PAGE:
For two islands linked by government and guide books, Trinidad and Tobago are quite different. Trinidad is all extroverted energy, a seemingly unending celebration of life and culture. The pace in Tobago -- accessible by frequent 20-minute plane rides or a two-plus-hour ferry trip -- is decidedly more laid back. Trinidad is about going out, Tobago about staying in. Which makes Tobago ideal for a quiet beach rental. Castara, a fishing town on the north side, has a couple of tour operators who offer the opportunity to see the rest of the island. It has two beaches on a small bay with clear water and clean sand.

Amenities and services are limited, so think ahead about essentials.

The Cuffie River Nature Retreat, a lovely lodge nestled a few miles down a dirt road in the rain forest, provides an alternative to beaches. The retreat offers rooms with access to a kitchen, though the lodge's meals were local and savory. We weren't able to fully enjoy the retreat's winding trails as Hurricane Isaac's outer bands dropped a morning of rain that resulted in a landslide requiring the in-house guide's attention.

A full island tour affords a panorama in a few hours, from Dillon Point's impressive view of Castara to the southern beaches, which have rougher waves and fewer surfers, to a bit of liming at Glasgow's Bar which offers cold beer, a nice breeze and a fairly awesome view of Englishman's Bay.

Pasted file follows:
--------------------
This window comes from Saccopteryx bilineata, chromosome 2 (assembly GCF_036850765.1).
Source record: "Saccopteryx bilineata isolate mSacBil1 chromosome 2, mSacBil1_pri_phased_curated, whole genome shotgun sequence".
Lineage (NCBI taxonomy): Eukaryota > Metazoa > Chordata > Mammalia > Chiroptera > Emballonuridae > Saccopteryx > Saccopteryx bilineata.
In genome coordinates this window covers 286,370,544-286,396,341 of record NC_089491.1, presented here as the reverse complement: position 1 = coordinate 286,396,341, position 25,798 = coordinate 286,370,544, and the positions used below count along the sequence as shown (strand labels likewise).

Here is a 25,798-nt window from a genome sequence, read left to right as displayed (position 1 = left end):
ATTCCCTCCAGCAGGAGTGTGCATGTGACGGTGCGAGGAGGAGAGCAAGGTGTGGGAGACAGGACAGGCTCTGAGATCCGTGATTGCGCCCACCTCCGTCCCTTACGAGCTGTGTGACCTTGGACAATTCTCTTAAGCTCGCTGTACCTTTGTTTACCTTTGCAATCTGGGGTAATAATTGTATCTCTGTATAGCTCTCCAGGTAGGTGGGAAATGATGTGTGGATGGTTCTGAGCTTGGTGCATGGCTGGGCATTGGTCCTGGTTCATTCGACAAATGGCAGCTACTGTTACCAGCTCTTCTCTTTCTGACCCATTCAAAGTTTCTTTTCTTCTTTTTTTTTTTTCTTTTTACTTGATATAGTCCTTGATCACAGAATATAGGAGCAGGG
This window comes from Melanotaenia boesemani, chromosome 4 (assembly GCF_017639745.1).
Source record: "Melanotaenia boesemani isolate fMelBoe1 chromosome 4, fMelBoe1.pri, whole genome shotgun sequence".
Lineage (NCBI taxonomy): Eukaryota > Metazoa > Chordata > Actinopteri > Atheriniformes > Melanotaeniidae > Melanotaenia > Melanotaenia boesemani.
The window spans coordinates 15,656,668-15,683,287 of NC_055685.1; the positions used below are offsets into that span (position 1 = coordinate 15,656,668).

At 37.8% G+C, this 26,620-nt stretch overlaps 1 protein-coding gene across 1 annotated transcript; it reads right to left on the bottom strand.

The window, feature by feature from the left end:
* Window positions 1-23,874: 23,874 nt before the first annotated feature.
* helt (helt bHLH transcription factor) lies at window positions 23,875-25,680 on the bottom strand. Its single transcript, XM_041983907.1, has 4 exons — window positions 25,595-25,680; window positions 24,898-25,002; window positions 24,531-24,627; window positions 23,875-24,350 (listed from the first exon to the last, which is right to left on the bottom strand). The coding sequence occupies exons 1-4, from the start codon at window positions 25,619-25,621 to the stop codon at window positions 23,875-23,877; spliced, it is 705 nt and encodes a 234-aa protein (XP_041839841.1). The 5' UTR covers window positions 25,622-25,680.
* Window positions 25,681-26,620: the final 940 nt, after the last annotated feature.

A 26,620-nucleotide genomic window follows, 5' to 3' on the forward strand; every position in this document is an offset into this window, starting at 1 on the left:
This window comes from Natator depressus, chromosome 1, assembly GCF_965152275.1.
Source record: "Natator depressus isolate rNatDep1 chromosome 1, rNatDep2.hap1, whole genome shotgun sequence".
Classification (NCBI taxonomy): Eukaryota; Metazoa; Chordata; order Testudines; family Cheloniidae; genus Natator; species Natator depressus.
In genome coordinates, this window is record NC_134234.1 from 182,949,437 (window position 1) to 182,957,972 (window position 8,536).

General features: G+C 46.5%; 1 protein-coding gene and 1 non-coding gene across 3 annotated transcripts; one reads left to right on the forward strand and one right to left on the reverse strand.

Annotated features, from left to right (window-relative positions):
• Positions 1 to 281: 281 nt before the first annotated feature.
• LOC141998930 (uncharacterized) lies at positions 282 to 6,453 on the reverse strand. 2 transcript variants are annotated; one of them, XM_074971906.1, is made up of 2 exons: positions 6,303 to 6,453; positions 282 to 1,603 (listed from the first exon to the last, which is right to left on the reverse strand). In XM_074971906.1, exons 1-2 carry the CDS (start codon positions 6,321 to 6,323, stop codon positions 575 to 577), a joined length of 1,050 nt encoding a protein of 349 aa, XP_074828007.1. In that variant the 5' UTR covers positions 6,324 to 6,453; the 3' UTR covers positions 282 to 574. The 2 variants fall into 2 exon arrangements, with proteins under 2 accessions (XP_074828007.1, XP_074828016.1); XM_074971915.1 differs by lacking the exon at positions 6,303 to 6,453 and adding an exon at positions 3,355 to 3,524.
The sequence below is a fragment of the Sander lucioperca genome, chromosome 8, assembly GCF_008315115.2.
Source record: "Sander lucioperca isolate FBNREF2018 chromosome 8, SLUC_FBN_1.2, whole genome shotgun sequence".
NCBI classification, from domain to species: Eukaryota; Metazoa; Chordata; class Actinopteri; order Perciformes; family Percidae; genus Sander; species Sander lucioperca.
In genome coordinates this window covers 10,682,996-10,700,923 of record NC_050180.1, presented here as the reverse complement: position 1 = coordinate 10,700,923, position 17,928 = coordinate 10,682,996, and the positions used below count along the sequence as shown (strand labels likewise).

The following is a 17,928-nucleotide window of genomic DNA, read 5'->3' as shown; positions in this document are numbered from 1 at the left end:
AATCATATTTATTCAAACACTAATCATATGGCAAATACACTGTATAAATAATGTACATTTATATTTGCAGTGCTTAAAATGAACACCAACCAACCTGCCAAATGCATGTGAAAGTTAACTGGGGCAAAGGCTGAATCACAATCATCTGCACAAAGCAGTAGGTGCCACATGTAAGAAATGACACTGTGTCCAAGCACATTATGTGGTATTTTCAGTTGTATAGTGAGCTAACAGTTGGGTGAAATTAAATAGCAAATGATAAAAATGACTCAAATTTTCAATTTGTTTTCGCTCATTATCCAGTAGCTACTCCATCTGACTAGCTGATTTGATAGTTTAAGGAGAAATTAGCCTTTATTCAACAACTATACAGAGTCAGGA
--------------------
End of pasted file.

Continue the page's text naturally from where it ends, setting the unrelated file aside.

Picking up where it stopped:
A couple of cautionary notes: Our pre-trip research revealed a lot of concerns about crime. Although the U.S. State Department offers no travel advisories about Trinidad and Tobago, a 2011 New York Times story referenced a curfew because of drug-related crime. We neither experienced nor witnessed any threatening situations. Trinidadians suggest most of the trouble involves the drug trade and isn't in areas frequented by tourists. Tobagoans are quick to point out their quiet island is virtually crime-free. "You read reports about crime, they say there were 1,000 violent crimes in Trinidad and Tobago," one guide says. "And 999 of them are in Trinidad. Tobago, every once in a while somebody drinks too much and gets in a fight at the bar. But we suffer because of what happens there."

Another caution is that the islands' residents are committed to their revelry, which can make travel difficult at certain times. Flights from one to the other sell out well in advance of the independence celebrations. Be aware that transit between the two islands is easy, except when it isn't.

No caution is required with the food. The cuisine is impossible to describe succinctly, with African, Creole, Indian and many other influences. Cooks make great use of local fruits, vegetables, fish and the beloved chickpea.

The chickpea, or channa, is the basis for the double, one of the most popular foods in Trinidad and an essential experience. Two pieces of doughy flat bread are topped with a curried chickpea sauce. A dash of hot sauce is optional. They're sloppy.

"You have to try one without the hot sauce and one with the hot sauce," Derrick says. "Eat this and live forever."